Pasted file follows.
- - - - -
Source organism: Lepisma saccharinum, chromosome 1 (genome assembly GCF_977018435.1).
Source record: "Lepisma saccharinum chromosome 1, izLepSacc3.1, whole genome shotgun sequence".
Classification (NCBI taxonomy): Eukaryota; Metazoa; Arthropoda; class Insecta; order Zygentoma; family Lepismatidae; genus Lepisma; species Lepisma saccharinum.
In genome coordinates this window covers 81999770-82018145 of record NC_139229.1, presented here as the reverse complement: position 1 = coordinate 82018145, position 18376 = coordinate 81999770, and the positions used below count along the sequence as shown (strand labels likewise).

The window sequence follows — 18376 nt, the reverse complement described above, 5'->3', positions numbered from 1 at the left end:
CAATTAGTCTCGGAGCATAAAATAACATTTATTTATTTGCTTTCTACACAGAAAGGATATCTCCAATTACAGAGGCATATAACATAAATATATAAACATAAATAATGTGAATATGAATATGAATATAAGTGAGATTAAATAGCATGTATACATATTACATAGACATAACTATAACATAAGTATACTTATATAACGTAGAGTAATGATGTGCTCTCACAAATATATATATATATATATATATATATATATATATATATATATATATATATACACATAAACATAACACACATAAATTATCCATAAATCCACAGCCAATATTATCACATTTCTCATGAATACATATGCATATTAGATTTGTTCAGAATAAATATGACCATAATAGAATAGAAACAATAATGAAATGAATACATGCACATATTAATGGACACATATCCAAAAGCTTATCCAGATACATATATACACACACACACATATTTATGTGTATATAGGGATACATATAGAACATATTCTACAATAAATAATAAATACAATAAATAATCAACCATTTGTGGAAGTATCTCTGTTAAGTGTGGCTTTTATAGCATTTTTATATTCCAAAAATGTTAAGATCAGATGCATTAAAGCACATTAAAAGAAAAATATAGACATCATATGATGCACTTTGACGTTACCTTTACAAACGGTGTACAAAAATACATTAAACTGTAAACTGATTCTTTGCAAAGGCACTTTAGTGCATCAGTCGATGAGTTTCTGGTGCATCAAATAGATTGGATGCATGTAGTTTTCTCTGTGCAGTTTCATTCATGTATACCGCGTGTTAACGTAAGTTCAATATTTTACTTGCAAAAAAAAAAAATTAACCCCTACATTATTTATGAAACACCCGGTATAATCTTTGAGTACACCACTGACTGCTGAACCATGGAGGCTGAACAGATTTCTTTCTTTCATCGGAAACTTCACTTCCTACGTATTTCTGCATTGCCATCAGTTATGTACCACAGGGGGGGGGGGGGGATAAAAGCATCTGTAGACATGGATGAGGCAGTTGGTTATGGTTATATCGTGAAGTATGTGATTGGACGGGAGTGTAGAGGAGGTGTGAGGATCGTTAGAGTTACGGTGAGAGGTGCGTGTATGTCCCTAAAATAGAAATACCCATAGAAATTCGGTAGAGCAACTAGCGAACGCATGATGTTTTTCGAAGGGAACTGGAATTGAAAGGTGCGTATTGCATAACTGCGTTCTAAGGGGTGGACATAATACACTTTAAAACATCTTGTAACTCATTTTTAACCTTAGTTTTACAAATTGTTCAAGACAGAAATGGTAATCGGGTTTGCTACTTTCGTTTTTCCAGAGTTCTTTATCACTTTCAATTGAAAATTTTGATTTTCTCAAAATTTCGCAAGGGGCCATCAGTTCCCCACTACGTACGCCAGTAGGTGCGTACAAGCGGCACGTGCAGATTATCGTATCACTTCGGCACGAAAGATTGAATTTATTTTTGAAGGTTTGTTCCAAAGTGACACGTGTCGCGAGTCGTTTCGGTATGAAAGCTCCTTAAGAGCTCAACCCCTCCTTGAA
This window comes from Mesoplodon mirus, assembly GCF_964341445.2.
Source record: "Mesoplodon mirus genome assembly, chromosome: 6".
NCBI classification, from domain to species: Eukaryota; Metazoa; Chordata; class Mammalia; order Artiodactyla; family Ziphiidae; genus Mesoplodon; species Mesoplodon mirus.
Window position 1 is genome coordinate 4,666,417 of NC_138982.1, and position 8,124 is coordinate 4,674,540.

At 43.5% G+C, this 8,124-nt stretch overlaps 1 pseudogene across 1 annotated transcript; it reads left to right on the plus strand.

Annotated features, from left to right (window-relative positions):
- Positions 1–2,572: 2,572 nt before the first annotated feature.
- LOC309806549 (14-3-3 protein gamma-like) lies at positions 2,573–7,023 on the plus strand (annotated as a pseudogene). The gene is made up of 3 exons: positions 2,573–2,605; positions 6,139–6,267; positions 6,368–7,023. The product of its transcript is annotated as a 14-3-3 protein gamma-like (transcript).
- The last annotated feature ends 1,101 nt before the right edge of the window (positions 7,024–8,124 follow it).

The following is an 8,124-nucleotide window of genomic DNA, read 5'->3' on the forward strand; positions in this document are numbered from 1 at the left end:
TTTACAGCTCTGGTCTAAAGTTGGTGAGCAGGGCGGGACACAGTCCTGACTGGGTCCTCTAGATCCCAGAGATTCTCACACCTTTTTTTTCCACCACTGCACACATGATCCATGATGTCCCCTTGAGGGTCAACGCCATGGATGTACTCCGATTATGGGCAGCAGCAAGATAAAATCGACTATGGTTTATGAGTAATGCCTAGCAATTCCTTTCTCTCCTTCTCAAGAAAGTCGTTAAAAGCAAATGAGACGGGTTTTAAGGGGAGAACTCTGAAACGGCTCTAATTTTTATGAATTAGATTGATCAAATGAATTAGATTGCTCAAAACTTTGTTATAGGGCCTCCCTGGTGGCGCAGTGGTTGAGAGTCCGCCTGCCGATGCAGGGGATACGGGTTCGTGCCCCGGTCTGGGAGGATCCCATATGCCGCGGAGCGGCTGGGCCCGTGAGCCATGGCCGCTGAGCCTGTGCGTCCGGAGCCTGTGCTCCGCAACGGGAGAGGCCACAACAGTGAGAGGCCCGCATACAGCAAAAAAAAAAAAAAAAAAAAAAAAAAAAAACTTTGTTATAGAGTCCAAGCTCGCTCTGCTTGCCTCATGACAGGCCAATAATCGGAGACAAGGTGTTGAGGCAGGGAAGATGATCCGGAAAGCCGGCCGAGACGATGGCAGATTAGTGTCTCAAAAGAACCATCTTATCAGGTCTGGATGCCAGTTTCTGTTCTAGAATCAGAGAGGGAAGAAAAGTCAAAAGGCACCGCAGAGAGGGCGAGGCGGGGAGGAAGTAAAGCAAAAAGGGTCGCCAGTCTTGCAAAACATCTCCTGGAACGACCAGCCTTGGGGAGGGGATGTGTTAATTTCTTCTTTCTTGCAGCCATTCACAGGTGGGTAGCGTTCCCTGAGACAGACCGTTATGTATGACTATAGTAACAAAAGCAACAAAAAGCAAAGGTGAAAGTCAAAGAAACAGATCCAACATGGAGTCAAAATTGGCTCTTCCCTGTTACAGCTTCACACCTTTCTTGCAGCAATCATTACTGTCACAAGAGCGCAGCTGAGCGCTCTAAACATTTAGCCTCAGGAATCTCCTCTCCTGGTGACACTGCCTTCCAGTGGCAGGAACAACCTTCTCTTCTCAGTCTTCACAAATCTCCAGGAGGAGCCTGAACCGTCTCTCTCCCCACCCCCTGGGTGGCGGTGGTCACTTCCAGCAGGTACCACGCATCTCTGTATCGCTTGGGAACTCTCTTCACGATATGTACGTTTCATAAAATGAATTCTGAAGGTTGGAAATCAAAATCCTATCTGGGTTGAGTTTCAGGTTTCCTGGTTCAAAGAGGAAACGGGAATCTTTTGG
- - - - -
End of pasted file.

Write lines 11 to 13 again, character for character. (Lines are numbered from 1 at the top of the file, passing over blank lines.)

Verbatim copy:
At 43.5% G+C, this 8,124-nt stretch overlaps 1 pseudogene across 1 annotated transcript; it reads left to right on the plus strand.

Annotated features, from left to right (window-relative positions):
- Positions 1–2,572: 2,572 nt before the first annotated feature.